In this tutorial, Fabio Sasso will show you how to put together an inspired vintage design playing with the Color Halftone filter.
Halftones are collections of dots that, from a distance, appear to merge into shades between the colour of the dots and the background. They were first used for printing in the 19th Century to allow newspapers to show shades of grey, and have been popular ever since. Currently, halftones are often used for creating screenprinted projects, T-shirts, stickers and posters to make the most of a small number of inks – but the dots used are often so small that its use isn’t apparent.
In the past, larger dots were used that were more obvious to the reader, so the use of digital-created halftones can bring a retro feel that harks back to the newspapers and comics of your childhood. Applying the Color Halftone filters to a whole image could look cheesy, so here Fabio shows that by using it sparingly around a 50s-style photograph, you can achieve stylish results.
Time to complete
Open Photoshop and create a new A4 document at 300dpi. Then import a stock photo of a modern pinup, the one I used was courtesy of Shutterstock and you can get it
After that with the Magic Wand tool (
W) select the white background, and with the new Refine tool in Photoshop CS5, extract it precisely. It wouldn’t be exactly necessary to delete the background because that will be done late in the tutorial, but this will be necessary to create the masks we will use. Duplicate this layer, changing their names to ‘Girl 1’ and, below it, ‘Girl 2’ (imaginative, huh) because we will need extra copies to layer the effect over the model shot.
Select ‘Girl 1’ this and go to
Filter > Pixelate > Color Halftone. Use a Max Radius of 12, and for a 100° Angle. Notice the Color Halftone filter works well for large images, if you are working with a small image I suggest you should try the Image > Mode > Bitmap with Halftone and Round for the settings. It has pretty much the same effect.
In order to make the effect unique, let’s do something unusual to it. First desaturate the image so go to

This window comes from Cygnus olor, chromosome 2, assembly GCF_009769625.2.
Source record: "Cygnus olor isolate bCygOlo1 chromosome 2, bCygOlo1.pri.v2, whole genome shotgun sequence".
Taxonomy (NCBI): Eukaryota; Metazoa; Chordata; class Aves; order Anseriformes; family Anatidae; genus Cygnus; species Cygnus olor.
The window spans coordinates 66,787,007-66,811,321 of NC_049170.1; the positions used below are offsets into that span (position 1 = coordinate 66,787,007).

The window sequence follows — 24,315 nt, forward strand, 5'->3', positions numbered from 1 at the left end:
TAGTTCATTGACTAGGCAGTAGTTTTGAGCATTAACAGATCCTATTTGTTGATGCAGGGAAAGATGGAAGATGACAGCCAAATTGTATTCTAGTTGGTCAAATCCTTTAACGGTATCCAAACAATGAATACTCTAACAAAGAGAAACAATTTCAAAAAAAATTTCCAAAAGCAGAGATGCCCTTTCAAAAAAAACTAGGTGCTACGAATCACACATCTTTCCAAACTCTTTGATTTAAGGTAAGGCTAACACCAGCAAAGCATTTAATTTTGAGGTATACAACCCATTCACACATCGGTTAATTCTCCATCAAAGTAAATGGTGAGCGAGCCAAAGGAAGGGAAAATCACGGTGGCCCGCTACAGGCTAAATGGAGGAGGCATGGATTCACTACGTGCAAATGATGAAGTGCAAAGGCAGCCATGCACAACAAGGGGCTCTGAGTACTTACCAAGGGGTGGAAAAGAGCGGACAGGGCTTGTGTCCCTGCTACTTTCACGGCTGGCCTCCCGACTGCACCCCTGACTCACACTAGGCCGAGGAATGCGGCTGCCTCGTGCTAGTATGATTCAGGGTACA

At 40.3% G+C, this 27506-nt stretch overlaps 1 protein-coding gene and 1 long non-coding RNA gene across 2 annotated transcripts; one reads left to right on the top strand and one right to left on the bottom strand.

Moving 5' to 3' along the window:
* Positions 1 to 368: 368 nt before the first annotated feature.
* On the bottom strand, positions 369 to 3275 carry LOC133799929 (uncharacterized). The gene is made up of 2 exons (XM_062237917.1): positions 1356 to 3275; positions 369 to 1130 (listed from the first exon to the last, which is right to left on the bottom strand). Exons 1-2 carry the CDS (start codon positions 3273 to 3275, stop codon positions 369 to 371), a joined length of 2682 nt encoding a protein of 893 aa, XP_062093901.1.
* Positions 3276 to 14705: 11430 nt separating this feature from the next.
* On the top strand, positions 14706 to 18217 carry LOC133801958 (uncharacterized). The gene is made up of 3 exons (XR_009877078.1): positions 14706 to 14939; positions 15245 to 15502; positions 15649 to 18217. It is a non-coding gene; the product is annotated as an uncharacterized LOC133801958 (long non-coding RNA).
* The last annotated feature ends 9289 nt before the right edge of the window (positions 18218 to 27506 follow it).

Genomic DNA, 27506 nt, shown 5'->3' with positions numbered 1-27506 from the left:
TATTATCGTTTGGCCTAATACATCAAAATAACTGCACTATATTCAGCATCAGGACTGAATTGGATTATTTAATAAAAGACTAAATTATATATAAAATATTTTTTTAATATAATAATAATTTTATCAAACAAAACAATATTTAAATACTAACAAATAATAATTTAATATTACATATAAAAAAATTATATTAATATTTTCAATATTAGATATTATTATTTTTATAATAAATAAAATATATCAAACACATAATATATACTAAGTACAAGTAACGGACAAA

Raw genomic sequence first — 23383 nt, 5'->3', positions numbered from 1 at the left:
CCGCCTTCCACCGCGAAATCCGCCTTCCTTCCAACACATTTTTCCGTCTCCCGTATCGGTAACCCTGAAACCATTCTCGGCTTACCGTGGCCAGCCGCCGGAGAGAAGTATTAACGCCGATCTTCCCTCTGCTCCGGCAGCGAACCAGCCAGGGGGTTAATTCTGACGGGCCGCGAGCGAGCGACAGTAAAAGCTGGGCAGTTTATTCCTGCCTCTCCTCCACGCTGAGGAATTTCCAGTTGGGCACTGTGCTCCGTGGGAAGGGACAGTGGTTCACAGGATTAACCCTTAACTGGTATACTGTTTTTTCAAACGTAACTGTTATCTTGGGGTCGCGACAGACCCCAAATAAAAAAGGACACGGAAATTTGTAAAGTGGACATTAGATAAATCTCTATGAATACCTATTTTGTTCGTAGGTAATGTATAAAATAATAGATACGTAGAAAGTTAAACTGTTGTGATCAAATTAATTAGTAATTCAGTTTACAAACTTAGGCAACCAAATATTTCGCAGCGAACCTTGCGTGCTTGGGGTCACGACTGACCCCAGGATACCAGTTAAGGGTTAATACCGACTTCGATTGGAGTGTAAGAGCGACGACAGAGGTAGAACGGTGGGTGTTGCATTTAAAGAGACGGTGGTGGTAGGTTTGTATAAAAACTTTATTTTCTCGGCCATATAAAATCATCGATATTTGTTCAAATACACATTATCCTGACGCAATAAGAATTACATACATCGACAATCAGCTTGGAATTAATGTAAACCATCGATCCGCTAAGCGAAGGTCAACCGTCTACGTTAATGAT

Image > Adjustment > Hue and Saturation and reduce the Saturation to 0. After that, go to Image > Adjustments > Levels. Change the Black Input triangle to 99 and the White Input to 205.
Add a new layer, change its name to ‘Brown’ and fill it with a dark brownish grey (#5a5855). Put this new layer behind ‘Girl 1’. Select the white area of the ‘Girl 1’ layer and delete it. You will have just the black dots. Then go to
Image > Adjustments > Invert. Now you will have only white dots on your image.
Group the ‘Girl 1’ layer (
Cmd/Ctrl + G) to create a folder with one layer inside it and change the folder’s blending mode to Color Dodge. You will now have a folder with one layer inside it. Select the ‘Girl 1’ layer and go to Filter > Blur > Gaussian Blur. Use a radius of 2.5 pixels here. Because of the Color Dodge, you will get a light effect.
Select the ‘Brown’ layer and the folder with the ‘Girl 1’ layer and select
Layer > Merge Layers. Now you will be left with just one layer. Go to Image > Adjustment > Levels. Increase the Black Input triangle to 140 and change the White Input to 215.
Why we did all of this? With the Blur and Color Dodge, we make the dots that were closest to one another get blended. Then with the levels here we make them solid again. These create a more organic effect, a little bit like molecules.
Image > Adjustment > Invert. Then select the Magic Wand tool ( W) and select the white area. To get all the whites go to Select > Similar and delete the white area. Duplicate this layer and go again to Image > Adjustments > Invert. You will have two layers, one with black dots and another one with white dots. Call these layers ‘Black Dots’ and ‘White Dots’.
We’ll now use masks so as to apply the effect sparingly. Order the layers as shown. For the ‘Black Dots’ and ‘White Dots’ layers, select the area of the girl using the ‘Girl 2’ layer for reference (as detailed in Step 1) and select
Layer > Layer Mask > Hide Selection. Now every time you want to make a part of the layer visible, you can paint over the mask to reveal it.
I recommend that you make a pixel selection of the dots before painting the masks as well. To do this, right-click with the mouse over the thumbnail of the layer with the halftone girl and hit Select Pixels.
First make some white dots visible, then make some black dots visible, always painting over the mask. After that with the pixels selected, hide some areas of the girl’s photo again using masks.
To complete the retro effects, I’m going to use a paper texture. The one I used can be found
here. Import the texture, place it at the bottom of the layer stack and label it ‘Texture 1’. With this layer selected, create a selection of the girl. It doesn’t need to be perfect. Go to Layer > Layer Mask > Reveal Selection, and make just the area you selected visible. Select the mask of this layer and go to Filter > Blur > Gaussian Blur. Use a radius of 50 pixels.
With the ‘Texture 1’ layer selected, go again to
Filter > Color Halftone. Use a Max Radius of 12 pixels and an Angle of 100 for all channels. Then, go to Image > Adjustments > Desaturate, and Image > Adjustments > Levels. Increase the Black Input triangle and reduce the White Input to get rid of the midtones.
Import another texture. The one I used can be found
here. Put this texture on top of all the other layers. Change the Blend mode to Multiply with 30% Opacity. After that go to Image > Adjustments > Hue and Saturation. Reduce the Saturation to -70, the go to Image > Adjustments > Levels. Change the Black input to 120 and the White to 212, and the Greys input to 1.18.
Now just add some text. In order to create a stylish composition, I placed the word Halftone with the top half using Helvetica for the font and the bottom half using Times, then I applied the Color Halftone to the bottom part.